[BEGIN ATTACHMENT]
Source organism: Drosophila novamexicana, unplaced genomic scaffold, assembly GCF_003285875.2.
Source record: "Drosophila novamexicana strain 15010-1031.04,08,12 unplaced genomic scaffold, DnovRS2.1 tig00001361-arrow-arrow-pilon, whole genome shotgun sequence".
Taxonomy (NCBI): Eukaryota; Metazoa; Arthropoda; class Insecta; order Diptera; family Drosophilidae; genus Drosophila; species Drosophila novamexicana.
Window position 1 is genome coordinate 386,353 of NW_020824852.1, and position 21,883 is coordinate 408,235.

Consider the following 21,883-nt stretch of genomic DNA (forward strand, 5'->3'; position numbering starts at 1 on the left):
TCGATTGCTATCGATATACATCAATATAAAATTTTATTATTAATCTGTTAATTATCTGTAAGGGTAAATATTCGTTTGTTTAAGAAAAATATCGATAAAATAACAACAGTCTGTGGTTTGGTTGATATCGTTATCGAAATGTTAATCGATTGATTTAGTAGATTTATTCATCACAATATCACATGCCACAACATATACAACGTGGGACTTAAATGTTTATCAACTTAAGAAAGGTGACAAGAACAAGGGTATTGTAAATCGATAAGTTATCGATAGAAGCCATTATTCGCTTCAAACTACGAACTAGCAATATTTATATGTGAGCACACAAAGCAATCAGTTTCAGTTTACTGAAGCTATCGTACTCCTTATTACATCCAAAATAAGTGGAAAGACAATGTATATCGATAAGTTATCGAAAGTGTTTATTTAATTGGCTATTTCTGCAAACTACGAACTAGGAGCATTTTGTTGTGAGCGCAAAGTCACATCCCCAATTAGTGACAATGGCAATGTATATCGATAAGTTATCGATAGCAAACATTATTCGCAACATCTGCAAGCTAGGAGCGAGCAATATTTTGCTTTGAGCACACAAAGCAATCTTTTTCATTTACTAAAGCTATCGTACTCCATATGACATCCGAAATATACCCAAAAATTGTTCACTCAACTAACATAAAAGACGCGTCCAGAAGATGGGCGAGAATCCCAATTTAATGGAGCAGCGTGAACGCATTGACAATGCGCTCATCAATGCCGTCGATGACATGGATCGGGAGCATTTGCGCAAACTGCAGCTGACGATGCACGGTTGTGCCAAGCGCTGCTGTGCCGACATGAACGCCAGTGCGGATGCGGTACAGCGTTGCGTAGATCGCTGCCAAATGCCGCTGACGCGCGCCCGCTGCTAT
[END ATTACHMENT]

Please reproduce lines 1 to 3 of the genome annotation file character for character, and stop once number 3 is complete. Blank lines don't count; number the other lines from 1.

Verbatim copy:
Source organism: Drosophila novamexicana, unplaced genomic scaffold, assembly GCF_003285875.2.
Source record: "Drosophila novamexicana strain 15010-1031.04,08,12 unplaced genomic scaffold, DnovRS2.1 tig00001361-arrow-arrow-pilon, whole genome shotgun sequence".
Taxonomy (NCBI): Eukaryota; Metazoa; Arthropoda; class Insecta; order Diptera; family Drosophilidae; genus Drosophila; species Drosophila novamexicana.